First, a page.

International Law and Immigration

Immigration Update: August 2021

A monthly publication of the International Law and Immigration Section of the California Lawyers Association.

Editor-in-Chief, Payal Sinha

Federal Judge Rules That DACA Violated the APA, Preventing Approval of New DACA Applications

On July 16, 2021, U.S. District Court Judge ruled that the Department of Homeland Security (“DHS”) violated the Administrative Procedure Act (“APA”) when it implemented the Deferred Action for Childhood Arrivals (“DACA”) program in 2012.

It was found that DHS exceeded its power by not going through the APA’s required notice-and-comment rulemaking period. The court’s ruling allows DHS to continue to process DACA renewals and to accept new DACA applications. However, it prohibits DHS from approving new applications.

U.S. Citizenship and Immigration Services (“USCIS”), issued a statement indicating that all individuals whose DACA requests were granted before July 16, 2021, “will continue to have and be eligible to renew DACA, and to request and receive advance parole.” More Information can be found here

This decision affects only those individuals who have not applied for DACA and those whose applications remained undecided as of July 16, 2021.

ICE Withdraws Proposed Regulations Intended to Fix Time Periods and Extension of Duration of Stay for certain nonimmigrant visas.

On July 6, 2021, U.S. Immigration and Customs Enforcement (“ICE”) withdrew its notice of proposed rulemaking published on September 25, 2020, that would have put fixed time periods on F, J, and certain I nonimmigrants, instead of the current “Duration of Status” designation. DHS received more than 32,000 comments during the 30-day public comment period. More than 99 percent of commenters opposed the proposed rule with many commenters specifically requesting that DHS withdraw the NPRM.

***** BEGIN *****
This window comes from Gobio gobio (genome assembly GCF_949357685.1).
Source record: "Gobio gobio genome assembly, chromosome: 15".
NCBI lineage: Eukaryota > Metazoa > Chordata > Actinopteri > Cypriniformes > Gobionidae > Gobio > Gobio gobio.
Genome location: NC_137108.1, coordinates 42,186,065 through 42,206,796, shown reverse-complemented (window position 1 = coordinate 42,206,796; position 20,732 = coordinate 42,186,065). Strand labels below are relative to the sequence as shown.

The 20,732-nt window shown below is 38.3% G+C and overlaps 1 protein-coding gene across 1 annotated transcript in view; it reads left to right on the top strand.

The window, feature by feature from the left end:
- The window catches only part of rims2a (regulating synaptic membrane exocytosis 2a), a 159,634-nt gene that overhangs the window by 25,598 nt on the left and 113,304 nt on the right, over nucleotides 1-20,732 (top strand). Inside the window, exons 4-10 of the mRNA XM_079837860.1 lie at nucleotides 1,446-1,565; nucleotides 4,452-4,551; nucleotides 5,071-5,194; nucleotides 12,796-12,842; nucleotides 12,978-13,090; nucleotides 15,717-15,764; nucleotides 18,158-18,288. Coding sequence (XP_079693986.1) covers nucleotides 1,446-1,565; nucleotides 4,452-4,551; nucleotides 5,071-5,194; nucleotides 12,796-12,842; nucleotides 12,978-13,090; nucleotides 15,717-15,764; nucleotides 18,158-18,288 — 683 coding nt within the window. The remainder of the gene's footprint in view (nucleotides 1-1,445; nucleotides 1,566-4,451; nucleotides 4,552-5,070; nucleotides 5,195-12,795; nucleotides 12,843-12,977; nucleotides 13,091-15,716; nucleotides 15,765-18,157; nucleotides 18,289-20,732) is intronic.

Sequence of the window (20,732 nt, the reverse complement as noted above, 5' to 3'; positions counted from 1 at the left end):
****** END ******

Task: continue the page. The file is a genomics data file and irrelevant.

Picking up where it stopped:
DHS Announces Employment Authorization for Yemini F-1 Students

On July 9, 2021, DHS announced that due to severe economic hardship, it would grant employment authorization for Yemeni F-1 students. This DHS policy will become effective on September 4, 2021, and will remain in effect through March 3, 2023. This extension includes working an increased number of hours while school is in session, and reducing their course load while continuing to maintain F–1 nonimmigrant student status. DHS deems an F–1 nonimmigrant student who receives employment authorization by means of this notice to be engaged in a ‘‘full course of study’’ for the duration of the employment authorization, if the nonimmigrant student satisfies the minimum course load requirement described in this notice.

TPS Extended for Somalia Nationals

DHS announced an 18-month extension and redesignation of Somalia for Temporary Protected Status (“TPS”), which will be effective beginning September 18, 2021, through March 17, 2023. During this period, Somalis given TPS status will have legal authorization to stay and work in the United States.The extension for Somalia allows approximately 447 current beneficiaries to retain TPS, so long as they meet TPS eligibility requirements, and redesignation of Somalia for TPS allows an estimated 100 additional Somali nationals. More information can be found here.